Attorneys general from ten states on Friday asked the California Supreme Court to delay until November its ruling implementing legal same-sex marriages.
The attorneys general, all Republicans, said if the ruling is implemented on schedule on June 17, the states would be subjected to lawsuits from homosexual couples married in California who seek to have their unions recognized in their home states, the San Francisco Chronicle reports.
"An inevitable result of such 'marriage tourism' will be a steep increase in litigation" over whether the couple's home state must recognize their marriage, said Utah Attorney General Mark Shurtleff, who authored the brief. Shurtleff said delaying the implementation of the ruling would save other states from “premature, unnecessary, unnecessarily difficult, and therefore unduly burdensome litigation in our courts.”
The attorneys general of Alaska, Colorado, Florida, Idaho, Michigan, Nebraska, New Hampshire, South Carolina and South Dakota joined the brief.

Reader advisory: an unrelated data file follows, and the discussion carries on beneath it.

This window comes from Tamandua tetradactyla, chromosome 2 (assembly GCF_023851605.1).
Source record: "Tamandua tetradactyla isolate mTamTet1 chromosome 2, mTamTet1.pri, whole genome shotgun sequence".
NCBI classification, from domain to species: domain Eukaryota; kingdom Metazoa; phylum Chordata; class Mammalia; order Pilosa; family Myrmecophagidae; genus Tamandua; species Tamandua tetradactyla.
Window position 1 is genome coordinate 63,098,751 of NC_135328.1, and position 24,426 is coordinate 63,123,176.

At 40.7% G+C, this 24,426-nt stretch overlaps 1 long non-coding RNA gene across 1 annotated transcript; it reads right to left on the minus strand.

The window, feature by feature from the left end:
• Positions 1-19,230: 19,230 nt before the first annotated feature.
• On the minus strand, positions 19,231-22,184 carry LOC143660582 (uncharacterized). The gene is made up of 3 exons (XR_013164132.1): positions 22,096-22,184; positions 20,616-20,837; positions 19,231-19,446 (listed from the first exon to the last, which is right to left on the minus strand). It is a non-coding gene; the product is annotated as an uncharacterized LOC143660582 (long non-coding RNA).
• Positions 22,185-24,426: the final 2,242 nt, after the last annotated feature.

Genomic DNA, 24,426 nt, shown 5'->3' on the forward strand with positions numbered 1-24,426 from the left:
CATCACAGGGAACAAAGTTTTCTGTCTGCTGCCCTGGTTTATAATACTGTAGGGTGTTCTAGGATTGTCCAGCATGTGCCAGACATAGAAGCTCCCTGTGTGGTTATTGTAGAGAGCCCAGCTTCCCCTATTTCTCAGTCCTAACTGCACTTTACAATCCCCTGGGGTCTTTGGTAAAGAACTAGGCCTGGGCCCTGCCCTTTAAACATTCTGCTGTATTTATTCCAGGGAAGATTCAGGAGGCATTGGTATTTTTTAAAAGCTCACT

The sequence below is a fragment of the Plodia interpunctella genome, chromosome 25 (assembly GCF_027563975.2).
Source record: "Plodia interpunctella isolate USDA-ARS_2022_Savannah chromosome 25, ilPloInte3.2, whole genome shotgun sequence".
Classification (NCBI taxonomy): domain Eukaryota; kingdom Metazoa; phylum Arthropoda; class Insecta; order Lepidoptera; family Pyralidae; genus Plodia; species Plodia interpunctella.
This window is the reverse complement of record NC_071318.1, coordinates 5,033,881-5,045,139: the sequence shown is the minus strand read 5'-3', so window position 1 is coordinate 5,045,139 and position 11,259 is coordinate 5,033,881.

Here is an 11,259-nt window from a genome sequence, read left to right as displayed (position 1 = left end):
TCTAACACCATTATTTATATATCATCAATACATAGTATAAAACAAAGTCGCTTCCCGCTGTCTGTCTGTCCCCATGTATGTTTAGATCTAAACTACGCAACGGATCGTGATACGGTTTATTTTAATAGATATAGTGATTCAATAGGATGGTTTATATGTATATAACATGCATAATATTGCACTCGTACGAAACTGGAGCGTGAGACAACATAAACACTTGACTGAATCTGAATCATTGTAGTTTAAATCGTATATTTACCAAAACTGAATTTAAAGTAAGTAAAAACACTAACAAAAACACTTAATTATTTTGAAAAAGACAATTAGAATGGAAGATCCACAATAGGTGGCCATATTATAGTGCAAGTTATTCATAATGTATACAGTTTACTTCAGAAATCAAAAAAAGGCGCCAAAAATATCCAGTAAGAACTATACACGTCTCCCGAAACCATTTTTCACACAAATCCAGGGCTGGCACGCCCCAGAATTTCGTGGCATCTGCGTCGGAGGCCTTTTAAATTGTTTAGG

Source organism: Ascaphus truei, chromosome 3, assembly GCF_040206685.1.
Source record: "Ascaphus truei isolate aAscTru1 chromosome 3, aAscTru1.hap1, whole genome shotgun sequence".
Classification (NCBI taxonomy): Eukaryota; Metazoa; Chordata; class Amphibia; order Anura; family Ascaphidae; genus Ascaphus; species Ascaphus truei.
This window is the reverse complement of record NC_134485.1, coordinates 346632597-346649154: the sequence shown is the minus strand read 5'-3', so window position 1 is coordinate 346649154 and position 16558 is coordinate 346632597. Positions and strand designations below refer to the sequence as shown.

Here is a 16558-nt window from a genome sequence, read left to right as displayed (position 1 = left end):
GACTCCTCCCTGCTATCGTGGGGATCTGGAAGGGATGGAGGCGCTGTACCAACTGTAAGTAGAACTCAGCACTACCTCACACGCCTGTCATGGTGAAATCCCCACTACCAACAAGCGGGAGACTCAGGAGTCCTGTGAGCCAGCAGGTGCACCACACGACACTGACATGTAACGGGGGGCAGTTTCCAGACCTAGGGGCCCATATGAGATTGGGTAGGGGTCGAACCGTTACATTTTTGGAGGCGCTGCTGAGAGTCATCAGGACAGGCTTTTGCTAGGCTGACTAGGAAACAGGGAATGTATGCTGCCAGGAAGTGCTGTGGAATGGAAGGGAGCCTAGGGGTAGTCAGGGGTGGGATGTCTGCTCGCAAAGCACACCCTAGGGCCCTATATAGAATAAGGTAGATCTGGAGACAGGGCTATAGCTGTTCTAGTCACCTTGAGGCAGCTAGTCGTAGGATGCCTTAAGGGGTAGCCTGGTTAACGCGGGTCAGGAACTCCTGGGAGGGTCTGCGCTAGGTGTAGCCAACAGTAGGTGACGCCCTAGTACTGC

Each of the ten states has legally banned the recognition of same-sex marriages contracted elsewhere. Unlike Massachusetts, where homosexual marriages have also been legalized, California allows residents of other states to marry even if the marriage would not be legal in their home state.
California voters could overturn the state Supreme Court’s decision in the November 3 election with a constitutional amendment that would declare only opposite-sex marriages to be valid. Sponsors of the amendment have submitted petitions bearing 1.1 million signatures, about 400,000 more signatures than required to qualify for the state ballot.
If the amendment passes, courts will then have to decide whether California same-sex marriages contracted before November 3 were valid.